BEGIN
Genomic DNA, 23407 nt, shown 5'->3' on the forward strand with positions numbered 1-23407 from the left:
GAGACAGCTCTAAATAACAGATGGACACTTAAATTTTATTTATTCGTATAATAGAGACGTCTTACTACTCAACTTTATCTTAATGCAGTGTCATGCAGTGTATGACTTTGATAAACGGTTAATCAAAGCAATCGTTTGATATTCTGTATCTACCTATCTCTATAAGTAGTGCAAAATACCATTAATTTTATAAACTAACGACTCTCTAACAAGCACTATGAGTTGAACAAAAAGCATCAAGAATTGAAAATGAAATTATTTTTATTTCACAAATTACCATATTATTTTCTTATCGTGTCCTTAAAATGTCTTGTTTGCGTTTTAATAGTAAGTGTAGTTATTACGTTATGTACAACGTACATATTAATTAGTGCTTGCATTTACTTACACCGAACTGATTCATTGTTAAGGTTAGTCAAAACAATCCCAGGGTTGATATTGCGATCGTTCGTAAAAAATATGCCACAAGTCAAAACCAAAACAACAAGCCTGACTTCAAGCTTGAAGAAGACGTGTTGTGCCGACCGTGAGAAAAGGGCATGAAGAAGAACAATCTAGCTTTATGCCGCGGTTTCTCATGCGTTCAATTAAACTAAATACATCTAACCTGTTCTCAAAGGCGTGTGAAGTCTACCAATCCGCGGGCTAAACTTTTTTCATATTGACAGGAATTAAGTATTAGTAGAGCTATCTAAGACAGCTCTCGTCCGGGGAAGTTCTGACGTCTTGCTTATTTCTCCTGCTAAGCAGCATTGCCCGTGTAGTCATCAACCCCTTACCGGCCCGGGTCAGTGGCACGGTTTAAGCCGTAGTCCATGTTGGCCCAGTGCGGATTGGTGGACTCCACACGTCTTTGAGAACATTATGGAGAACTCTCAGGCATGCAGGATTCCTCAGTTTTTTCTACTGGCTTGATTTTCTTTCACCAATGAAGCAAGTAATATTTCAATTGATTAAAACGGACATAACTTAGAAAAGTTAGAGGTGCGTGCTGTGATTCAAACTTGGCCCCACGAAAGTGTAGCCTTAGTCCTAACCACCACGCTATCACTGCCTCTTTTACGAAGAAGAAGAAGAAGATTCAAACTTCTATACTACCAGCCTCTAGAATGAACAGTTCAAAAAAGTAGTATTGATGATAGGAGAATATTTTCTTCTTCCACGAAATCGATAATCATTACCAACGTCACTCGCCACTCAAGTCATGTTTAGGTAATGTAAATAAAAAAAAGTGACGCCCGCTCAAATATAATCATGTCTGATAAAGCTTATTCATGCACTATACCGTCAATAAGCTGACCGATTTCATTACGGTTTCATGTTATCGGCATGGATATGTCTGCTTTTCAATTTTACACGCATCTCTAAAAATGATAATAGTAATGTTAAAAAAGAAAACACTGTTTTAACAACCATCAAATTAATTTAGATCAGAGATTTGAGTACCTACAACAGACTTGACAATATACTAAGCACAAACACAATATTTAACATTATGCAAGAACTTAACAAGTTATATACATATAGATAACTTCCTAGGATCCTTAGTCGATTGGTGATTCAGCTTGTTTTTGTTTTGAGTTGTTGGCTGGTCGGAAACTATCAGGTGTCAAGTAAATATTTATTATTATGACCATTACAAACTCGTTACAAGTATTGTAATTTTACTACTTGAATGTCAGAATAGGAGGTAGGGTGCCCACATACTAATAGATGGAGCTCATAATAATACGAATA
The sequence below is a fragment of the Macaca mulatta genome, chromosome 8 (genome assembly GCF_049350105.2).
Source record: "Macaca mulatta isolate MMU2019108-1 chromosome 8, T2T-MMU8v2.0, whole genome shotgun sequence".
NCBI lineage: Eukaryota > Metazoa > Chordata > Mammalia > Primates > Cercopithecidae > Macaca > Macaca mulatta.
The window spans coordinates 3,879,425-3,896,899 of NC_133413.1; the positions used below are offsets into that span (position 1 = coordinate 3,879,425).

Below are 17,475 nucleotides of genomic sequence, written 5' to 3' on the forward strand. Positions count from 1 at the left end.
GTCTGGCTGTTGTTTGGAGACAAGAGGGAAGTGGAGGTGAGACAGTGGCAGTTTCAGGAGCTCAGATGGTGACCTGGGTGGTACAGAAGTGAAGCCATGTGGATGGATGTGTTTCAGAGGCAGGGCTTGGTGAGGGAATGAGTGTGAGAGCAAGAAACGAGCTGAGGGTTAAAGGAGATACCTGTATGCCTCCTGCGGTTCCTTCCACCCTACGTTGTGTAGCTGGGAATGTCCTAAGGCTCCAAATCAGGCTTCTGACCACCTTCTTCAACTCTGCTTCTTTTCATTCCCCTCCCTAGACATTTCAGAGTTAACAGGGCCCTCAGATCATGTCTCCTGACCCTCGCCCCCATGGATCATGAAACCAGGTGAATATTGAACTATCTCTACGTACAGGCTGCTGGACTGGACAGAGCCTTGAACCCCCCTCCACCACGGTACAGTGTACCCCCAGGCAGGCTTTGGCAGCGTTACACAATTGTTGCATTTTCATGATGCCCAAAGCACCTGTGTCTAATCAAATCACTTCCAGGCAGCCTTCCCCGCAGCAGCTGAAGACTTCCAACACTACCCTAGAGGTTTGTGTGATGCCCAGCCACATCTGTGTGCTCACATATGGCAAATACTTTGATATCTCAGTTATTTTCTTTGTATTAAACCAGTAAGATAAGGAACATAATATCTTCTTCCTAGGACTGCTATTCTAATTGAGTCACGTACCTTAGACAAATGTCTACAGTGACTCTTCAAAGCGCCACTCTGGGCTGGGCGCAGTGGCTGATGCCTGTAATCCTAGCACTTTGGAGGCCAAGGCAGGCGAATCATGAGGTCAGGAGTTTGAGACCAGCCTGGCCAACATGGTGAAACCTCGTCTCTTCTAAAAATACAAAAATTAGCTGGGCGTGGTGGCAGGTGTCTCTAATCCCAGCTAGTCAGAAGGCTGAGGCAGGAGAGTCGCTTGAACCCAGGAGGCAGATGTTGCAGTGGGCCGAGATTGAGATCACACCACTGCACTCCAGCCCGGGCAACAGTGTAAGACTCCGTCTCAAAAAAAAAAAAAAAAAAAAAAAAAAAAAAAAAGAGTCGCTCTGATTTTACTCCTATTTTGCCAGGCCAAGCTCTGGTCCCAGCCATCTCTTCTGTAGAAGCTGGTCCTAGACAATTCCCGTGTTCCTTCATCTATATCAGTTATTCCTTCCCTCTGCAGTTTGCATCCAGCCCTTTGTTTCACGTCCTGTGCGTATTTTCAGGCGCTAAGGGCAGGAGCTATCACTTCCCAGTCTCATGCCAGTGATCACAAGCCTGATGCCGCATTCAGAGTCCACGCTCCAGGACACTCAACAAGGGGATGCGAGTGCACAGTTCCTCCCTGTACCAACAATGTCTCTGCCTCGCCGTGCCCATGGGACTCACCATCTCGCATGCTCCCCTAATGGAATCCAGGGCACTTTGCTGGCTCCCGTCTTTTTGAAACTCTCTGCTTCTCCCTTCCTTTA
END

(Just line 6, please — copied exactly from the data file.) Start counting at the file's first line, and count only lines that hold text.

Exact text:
The window spans coordinates 3,879,425-3,896,899 of NC_133413.1; the positions used below are offsets into that span (position 1 = coordinate 3,879,425).